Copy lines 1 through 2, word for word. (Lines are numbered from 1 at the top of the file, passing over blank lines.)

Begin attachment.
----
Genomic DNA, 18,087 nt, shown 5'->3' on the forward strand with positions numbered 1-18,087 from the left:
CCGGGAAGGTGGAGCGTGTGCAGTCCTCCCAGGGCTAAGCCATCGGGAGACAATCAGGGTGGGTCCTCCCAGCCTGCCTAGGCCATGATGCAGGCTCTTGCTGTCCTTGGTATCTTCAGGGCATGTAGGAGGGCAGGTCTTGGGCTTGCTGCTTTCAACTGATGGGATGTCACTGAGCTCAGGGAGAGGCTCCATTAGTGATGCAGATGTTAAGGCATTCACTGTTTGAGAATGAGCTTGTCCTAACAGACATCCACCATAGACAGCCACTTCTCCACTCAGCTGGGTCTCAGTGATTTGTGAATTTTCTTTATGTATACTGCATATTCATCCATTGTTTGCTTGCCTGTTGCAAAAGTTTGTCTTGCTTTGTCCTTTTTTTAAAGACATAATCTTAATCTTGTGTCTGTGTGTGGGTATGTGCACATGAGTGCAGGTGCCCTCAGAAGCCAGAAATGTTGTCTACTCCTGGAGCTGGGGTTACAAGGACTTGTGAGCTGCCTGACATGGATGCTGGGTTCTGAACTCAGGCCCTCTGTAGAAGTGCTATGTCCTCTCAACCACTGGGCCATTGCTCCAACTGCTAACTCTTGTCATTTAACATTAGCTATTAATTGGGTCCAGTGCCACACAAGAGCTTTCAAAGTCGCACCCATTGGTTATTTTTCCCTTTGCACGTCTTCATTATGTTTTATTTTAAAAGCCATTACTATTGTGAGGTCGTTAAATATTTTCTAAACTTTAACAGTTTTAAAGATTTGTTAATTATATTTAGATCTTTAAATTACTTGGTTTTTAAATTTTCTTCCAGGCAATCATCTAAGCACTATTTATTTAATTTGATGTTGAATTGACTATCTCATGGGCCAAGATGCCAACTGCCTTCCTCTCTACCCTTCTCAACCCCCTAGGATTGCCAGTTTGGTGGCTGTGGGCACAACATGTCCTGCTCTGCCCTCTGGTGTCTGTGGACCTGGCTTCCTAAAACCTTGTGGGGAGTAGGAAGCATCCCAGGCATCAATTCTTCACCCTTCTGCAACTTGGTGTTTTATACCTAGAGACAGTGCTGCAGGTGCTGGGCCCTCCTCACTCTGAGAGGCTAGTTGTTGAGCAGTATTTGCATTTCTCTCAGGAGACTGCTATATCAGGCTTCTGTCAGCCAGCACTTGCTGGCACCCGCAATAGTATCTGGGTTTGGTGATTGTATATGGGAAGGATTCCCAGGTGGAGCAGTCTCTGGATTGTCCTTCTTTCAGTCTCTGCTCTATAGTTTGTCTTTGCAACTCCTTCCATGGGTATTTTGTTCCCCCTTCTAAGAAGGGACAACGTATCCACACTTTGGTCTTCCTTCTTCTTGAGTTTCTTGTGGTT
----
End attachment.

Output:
Genomic DNA, 18,087 nt, shown 5'->3' on the forward strand with positions numbered 1-18,087 from the left:
CCGGGAAGGTGGAGCGTGTGCAGTCCTCCCAGGGCTAAGCCATCGGGAGACAATCAGGGTGGGTCCTCCCAGCCTGCCTAGGCCATGATGCAGGCTCTTGCTGTCCTTGGTATCTTCAGGGCATGTAGGAGGGCAGGTCTTGGGCTTGCTGCTTTCAACTGATGGGATGTCACTGAGCTCAGGGAGAGGCTCCATTAGTGATGCAGATGTTAAGGCATTCACTGTTTGAGAATGAGCTTGTCCTAACAGACATCCACCATAGACAGCCACTTCTCCACTCAGCTGGGTCTCAGTGATTTGTGAATTTTCTTTATGTATACTGCATATTCATCCATTGTTTGCTTGCCTGTTGCAAAAGTTTGTCTTGCTTTGTCCTTTTTTTAAAGACATAATCTTAATCTTGTGTCTGTGTGTGGGTATGTGCACATGAGTGCAGGTGCCCTCAGAAGCCAGAAATGTTGTCTACTCCTGGAGCTGGGGTTACAAGGACTTGTGAGCTGCCTGACATGGATGCTGGGTTCTGAACTCAGGCCCTCTGTAGAAGTGCTATGTCCTCTCAACCACTGGGCCATTGCTCCAACTGCTAACTCTTGTCATTTAACATTAGCTATTAATTGGGTCCAGTGCCACACAAGAGCTTTCAAAGTCGCACCCATTGGTTATTTTTCCCTTTGCACGTCTTCATTATGTTTTATTTTAAAAGCCATTACTATTGTGAGGTCGTTAAATATTTTCTAAACTTTAACAGTTTTAAAGATTTGTTAATTATATTTAGATCTTTAAATTACTTGGTTTTTAAATTTTCTTCCAGGCAATCATCTAAGCACTATTTATTTAATTTGATGTTGAATTGACTATCTCATGGGCCAAGATGCCAACTGCCTTCCTCTCTACCCTTCTCAACCCCCTAGGATTGCCAGTTTGGTGGCTGTGGGCACAACATGTCCTGCTCTGCCCTCTGGTGTCTGTGGACCTGGCTTCCTAAAACCTTGTGGGGAGTAGGAAGCATCCCAGGCATCAATTCTTCACCCTTCTGCAACTTGGTGTTTTATACCTAGAGACAGTGCTGCAGGTGCTGGGCCCTCCTCACTCTGAGAGGCTAGTTGTTGAGCAGTATTTGCATTTCTCTCAGGAGACTGCTATATCAGGCTTCTGTCAGCCAGCACTTGCTGGCACCCGCAATAGTATCTGGGTTTGGTGATTGTATATGGGAAGGATTCCCAGGTGGAGCAGTCTCTGGATTGTCCTTCTTTCAGTCTCTGCTCTATAGTTTGTCTTTGCAACTCCTTCCATGGGTATTTTGTTCCCCCTTCTAAGAAGGGACAACGTATCCACACTTTGGTCTTCCTTCTTCTTGAGTTTCTTGTGGTT